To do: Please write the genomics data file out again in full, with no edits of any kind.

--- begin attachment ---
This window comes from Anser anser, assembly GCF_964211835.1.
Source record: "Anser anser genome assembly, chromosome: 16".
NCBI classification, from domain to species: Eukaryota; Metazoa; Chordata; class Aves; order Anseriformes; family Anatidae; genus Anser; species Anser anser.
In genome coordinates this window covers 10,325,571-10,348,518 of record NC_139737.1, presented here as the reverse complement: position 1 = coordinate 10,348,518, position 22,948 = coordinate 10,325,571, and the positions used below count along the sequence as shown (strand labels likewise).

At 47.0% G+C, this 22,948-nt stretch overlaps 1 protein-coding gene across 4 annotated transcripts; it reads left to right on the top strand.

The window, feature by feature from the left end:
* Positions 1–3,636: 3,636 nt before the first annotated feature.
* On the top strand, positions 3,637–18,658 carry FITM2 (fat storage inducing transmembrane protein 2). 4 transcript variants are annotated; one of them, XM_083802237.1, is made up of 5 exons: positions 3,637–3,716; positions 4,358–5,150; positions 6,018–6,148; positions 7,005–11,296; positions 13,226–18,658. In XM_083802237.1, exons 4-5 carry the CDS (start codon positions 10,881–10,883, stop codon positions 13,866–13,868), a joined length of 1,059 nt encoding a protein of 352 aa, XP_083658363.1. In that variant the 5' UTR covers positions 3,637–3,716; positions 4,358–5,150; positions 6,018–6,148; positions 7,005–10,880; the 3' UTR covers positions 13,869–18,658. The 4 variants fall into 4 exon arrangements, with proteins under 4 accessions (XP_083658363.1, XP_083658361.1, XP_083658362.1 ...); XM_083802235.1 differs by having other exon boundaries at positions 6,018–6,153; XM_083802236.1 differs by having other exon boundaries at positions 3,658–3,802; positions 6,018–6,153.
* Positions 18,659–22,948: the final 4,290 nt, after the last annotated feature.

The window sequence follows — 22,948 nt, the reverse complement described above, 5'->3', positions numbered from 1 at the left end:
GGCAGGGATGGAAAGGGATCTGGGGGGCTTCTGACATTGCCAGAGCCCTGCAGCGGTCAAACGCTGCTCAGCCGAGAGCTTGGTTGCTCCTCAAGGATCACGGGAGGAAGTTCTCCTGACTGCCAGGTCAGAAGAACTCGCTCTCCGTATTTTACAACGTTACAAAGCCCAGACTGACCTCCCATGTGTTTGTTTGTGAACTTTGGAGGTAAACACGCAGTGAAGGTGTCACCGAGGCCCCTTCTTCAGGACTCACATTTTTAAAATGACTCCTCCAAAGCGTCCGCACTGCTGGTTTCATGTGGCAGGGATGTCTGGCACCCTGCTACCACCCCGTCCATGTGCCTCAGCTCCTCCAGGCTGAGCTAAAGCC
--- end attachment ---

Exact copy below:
This window comes from Anser anser, assembly GCF_964211835.1.
Source record: "Anser anser genome assembly, chromosome: 16".
NCBI classification, from domain to species: Eukaryota; Metazoa; Chordata; class Aves; order Anseriformes; family Anatidae; genus Anser; species Anser anser.
In genome coordinates this window covers 10,325,571-10,348,518 of record NC_139737.1, presented here as the reverse complement: position 1 = coordinate 10,348,518, position 22,948 = coordinate 10,325,571, and the positions used below count along the sequence as shown (strand labels likewise).

At 47.0% G+C, this 22,948-nt stretch overlaps 1 protein-coding gene across 4 annotated transcripts; it reads left to right on the top strand.

The window, feature by feature from the left end:
* Positions 1–3,636: 3,636 nt before the first annotated feature.
* On the top strand, positions 3,637–18,658 carry FITM2 (fat storage inducing transmembrane protein 2). 4 transcript variants are annotated; one of them, XM_083802237.1, is made up of 5 exons: positions 3,637–3,716; positions 4,358–5,150; positions 6,018–6,148; positions 7,005–11,296; positions 13,226–18,658. In XM_083802237.1, exons 4-5 carry the CDS (start codon positions 10,881–10,883, stop codon positions 13,866–13,868), a joined length of 1,059 nt encoding a protein of 352 aa, XP_083658363.1. In that variant the 5' UTR covers positions 3,637–3,716; positions 4,358–5,150; positions 6,018–6,148; positions 7,005–10,880; the 3' UTR covers positions 13,869–18,658. The 4 variants fall into 4 exon arrangements, with proteins under 4 accessions (XP_083658363.1, XP_083658361.1, XP_083658362.1 ...); XM_083802235.1 differs by having other exon boundaries at positions 6,018–6,153; XM_083802236.1 differs by having other exon boundaries at positions 3,658–3,802; positions 6,018–6,153.
* Positions 18,659–22,948: the final 4,290 nt, after the last annotated feature.

The window sequence follows — 22,948 nt, the reverse complement described above, 5'->3', positions numbered from 1 at the left end:
GGCAGGGATGGAAAGGGATCTGGGGGGCTTCTGACATTGCCAGAGCCCTGCAGCGGTCAAACGCTGCTCAGCCGAGAGCTTGGTTGCTCCTCAAGGATCACGGGAGGAAGTTCTCCTGACTGCCAGGTCAGAAGAACTCGCTCTCCGTATTTTACAACGTTACAAAGCCCAGACTGACCTCCCATGTGTTTGTTTGTGAACTTTGGAGGTAAACACGCAGTGAAGGTGTCACCGAGGCCCCTTCTTCAGGACTCACATTTTTAAAATGACTCCTCCAAAGCGTCCGCACTGCTGGTTTCATGTGGCAGGGATGTCTGGCACCCTGCTACCACCCCGTCCATGTGCCTCAGCTCCTCCAGGCTGAGCTAAAGCC